REHYB@SSSA: The powered shoulder-elbow exoskeleton NESM-gamma

24.06.2022. Designing a robotic exoskeleton for rehabilitating or assisting human motor functions is a big engineering challenge. Exoskeletons can support complex human movements by providing timely and precise assistive actions according to the user’s intention while preserving the natural movement biomechanics. A machine that works in perfect symbiosis with the human must have an ergonomic design resulting from a careful compromise between many system requirements, regarding weight, encumbrance, power consumption, actuation, and control.

With a long experience in the development of exoskeletons for rehabilitation and assistance following the principles of ergonomic design, the team of the Wearable Robotics Lab of Scuola Superiore Sant’Anna (SSSA) has now developed a novel powered exoskeleton for shoulder and elbow rehabilitation of post-stroke subject. The NESM-gamma exoskeleton is the result of a re-engineering process of a platform previously developed within the RONDA Project (funded by Tuscany Region, Italy), to address the need for rehabilitation of users with severe movement limitations in the ReHyb project. The design of the NESM allows to address independently each movement of the shoulder and elbow and can be adapted to be used either for the left or the right arm, thanks to a flipping mechanism in each robotic joint. The therapist can easily adjust the exoskeleton to fit the users’ arm, by means of an articulated chain that connects the exoskeleton to its support structure. The chain automatically compensates for any misalignment between the user’s and the robot’s joints, ensuring a comfortable human-robot interaction.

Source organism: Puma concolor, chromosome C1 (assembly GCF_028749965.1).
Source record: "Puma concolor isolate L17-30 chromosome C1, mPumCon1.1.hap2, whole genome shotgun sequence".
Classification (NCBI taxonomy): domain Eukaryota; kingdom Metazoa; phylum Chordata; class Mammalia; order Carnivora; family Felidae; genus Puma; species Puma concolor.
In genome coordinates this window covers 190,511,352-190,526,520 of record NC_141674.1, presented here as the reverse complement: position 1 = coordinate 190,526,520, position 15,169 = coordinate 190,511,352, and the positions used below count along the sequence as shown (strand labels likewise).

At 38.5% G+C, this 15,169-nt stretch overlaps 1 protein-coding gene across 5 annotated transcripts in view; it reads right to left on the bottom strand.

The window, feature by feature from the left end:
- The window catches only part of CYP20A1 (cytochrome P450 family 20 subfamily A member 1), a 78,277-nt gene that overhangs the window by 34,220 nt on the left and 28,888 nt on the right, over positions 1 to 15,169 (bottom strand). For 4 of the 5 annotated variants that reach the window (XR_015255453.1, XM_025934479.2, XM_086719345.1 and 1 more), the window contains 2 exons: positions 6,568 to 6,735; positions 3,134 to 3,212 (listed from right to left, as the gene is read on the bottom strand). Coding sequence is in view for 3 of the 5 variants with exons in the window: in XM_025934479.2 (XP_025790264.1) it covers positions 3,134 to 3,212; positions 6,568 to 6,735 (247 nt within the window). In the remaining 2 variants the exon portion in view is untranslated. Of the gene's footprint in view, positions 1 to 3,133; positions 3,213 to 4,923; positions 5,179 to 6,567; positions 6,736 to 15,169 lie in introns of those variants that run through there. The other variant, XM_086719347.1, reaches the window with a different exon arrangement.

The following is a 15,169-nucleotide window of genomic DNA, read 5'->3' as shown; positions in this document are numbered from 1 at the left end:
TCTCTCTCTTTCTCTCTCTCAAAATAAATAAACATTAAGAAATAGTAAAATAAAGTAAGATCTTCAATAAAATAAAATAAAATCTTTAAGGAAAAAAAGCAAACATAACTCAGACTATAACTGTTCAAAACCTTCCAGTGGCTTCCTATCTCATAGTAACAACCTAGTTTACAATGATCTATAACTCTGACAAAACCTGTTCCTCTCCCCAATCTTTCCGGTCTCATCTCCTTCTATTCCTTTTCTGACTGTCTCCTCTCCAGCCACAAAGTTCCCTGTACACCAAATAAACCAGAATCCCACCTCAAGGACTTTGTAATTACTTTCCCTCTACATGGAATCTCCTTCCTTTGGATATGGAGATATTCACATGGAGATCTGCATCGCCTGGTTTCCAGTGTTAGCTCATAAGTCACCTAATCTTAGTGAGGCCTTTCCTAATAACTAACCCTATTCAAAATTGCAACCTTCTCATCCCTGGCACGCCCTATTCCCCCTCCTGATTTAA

SSSA and the ReHyb partners will exploit the NESM-gamma to carry out personalized rehabilitation treatments in clinical settings, where patients can receive adaptive support for the functional mobilization of the upper limb. Engaging rehabilitation exercises will be implemented by combining the exoskeleton with other innovative technologies, including hand orthosis, functional electrical stimulation, and serious games.

A scientific paper will be published in a future issue of the IEEE Robotics and Automation Letters journal (title and abstract page are already available at this link), where the mechatronic design of the NESM-gamma is presented, along with a theoretical modelling of its actuation units and experimental verifications of the control performances with human subjects. Another piece to build the continuum-of-care rehabilitation offer of the ReHyb project is ready. Stay tuned for further updates!